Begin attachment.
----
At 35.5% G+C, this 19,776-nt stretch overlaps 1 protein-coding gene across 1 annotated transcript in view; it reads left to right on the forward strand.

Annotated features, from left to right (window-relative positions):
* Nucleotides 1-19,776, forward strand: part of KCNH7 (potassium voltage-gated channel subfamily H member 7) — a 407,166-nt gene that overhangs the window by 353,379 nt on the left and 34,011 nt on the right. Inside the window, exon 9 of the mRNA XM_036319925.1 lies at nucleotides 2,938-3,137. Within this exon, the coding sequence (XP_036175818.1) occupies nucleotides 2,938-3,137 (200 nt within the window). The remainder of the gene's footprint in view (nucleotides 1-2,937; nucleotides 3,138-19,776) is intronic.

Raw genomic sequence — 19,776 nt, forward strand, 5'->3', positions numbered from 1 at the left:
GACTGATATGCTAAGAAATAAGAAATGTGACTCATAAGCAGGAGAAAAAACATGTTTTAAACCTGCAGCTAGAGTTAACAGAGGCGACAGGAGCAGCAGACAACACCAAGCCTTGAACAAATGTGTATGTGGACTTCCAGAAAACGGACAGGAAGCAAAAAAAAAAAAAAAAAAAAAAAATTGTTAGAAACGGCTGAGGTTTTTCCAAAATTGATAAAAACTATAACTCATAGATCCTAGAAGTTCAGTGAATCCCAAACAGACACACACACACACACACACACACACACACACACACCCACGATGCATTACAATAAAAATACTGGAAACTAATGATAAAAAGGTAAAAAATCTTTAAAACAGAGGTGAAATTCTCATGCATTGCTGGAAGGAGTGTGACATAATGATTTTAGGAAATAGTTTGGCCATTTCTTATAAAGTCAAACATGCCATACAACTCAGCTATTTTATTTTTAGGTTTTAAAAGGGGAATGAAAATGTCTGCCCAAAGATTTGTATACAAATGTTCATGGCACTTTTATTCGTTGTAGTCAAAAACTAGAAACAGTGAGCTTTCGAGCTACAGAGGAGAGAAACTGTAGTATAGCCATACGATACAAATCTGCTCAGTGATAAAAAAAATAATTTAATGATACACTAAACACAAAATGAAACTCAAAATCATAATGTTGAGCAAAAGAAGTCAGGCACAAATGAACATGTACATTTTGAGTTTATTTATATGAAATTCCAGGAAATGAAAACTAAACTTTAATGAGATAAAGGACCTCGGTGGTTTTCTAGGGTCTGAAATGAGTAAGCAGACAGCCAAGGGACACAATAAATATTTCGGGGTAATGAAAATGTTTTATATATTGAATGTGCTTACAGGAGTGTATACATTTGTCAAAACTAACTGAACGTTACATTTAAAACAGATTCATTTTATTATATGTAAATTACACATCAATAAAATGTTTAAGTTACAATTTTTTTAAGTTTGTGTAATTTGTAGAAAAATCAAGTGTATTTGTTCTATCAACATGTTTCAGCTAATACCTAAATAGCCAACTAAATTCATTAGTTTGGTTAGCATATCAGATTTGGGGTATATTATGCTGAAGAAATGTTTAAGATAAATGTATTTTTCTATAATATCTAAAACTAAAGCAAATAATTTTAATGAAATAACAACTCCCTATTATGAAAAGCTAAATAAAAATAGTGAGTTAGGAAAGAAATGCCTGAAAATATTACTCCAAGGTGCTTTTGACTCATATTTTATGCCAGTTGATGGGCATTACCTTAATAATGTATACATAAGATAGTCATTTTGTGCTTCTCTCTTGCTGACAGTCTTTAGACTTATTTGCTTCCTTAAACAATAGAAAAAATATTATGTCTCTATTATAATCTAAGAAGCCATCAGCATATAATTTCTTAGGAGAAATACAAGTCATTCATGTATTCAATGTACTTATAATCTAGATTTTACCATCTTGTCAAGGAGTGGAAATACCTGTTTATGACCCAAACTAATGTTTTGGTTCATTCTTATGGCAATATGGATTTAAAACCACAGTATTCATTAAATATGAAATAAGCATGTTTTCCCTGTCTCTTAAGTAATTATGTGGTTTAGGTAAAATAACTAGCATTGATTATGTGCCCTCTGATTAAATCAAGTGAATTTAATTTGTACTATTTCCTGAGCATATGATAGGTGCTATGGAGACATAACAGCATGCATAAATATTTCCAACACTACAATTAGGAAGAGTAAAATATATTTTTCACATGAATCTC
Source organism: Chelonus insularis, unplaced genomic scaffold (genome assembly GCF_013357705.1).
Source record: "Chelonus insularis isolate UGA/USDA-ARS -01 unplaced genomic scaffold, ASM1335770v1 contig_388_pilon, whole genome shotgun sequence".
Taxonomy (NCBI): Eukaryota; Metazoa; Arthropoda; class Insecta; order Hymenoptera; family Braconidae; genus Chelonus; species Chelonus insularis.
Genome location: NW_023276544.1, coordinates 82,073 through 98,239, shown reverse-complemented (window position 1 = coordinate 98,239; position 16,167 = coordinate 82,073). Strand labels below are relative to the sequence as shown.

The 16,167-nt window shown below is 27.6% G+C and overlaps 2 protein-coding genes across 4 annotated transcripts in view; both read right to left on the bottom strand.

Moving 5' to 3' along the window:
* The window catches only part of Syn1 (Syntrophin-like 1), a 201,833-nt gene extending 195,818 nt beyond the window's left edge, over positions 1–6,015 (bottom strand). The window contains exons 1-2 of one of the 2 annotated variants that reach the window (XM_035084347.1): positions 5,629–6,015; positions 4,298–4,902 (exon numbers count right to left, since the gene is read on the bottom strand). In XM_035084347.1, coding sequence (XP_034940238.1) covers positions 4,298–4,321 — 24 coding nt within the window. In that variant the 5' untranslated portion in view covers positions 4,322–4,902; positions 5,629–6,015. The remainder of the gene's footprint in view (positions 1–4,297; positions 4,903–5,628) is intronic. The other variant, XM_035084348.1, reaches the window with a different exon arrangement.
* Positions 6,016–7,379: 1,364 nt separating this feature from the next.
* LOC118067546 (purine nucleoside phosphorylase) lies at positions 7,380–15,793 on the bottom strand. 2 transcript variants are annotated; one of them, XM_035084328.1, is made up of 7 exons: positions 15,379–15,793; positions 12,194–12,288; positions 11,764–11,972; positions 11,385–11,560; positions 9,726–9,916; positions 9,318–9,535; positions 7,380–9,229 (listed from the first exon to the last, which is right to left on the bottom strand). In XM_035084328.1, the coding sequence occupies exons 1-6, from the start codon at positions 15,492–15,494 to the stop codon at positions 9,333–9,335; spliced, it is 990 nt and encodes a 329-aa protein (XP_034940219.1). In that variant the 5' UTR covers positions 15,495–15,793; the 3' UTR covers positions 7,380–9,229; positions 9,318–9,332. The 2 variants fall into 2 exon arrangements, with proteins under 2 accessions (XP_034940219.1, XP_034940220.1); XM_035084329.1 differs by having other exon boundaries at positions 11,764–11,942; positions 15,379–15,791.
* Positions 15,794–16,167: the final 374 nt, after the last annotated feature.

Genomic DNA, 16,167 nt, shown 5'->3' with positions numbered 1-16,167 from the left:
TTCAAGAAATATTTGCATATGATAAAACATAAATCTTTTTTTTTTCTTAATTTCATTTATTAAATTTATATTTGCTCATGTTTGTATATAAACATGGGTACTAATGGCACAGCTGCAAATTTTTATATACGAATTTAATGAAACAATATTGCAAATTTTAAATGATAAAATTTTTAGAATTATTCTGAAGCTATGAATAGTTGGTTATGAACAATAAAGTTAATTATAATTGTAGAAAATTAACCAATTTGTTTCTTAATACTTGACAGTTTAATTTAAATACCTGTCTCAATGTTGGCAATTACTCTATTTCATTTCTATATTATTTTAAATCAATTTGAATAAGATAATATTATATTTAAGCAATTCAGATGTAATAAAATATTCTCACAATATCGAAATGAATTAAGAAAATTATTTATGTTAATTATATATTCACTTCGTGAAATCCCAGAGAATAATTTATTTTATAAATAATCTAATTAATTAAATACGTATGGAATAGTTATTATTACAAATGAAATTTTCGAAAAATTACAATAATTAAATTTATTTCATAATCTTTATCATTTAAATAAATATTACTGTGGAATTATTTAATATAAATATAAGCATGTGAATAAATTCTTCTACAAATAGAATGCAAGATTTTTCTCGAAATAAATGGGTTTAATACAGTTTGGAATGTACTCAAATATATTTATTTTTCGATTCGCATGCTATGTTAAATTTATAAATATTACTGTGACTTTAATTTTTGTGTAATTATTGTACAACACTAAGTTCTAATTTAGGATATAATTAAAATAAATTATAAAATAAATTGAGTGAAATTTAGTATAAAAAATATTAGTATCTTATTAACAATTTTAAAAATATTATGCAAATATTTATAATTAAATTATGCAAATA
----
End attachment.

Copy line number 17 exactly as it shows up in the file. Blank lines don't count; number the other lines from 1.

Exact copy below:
TTCAAGAAATATTTGCATATGATAAAACATAAATCTTTTTTTTTTCTTAATTTCATTTATTAAATTTATATTTGCTCATGTTTGTATATAAACATGGGTACTAATGGCACAGCTGCAAATTTTTATATACGAATTTAATGAAACAATATTGCAAATTTTAAATGATAAAATTTTTAGAATTATTCTGAAGCTATGAATAGTTGGTTATGAACAATAAAGTTAATTATAATTGTAGAAAATTAACCAATTTGTTTCTTAATACTTGACAGTTTAATTTAAATACCTGTCTCAATGTTGGCAATTACTCTATTTCATTTCTATATTATTTTAAATCAATTTGAATAAGATAATATTATATTTAAGCAATTCAGATGTAATAAAATATTCTCACAATATCGAAATGAATTAAGAAAATTATTTATGTTAATTATATATTCACTTCGTGAAATCCCAGAGAATAATTTATTTTATAAATAATCTAATTAATTAAATACGTATGGAATAGTTATTATTACAAATGAAATTTTCGAAAAATTACAATAATTAAATTTATTTCATAATCTTTATCATTTAAATAAATATTACTGTGGAATTATTTAATATAAATATAAGCATGTGAATAAATTCTTCTACAAATAGAATGCAAGATTTTTCTCGAAATAAATGGGTTTAATACAGTTTGGAATGTACTCAAATATATTTATTTTTCGATTCGCATGCTATGTTAAATTTATAAATATTACTGTGACTTTAATTTTTGTGTAATTATTGTACAACACTAAGTTCTAATTTAGGATATAATTAAAATAAATTATAAAATAAATTGAGTGAAATTTAGTATAAAAAATATTAGTATCTTATTAACAATTTTAAAAATATTATGCAAATATTTATAATTAAATTATGCAAATA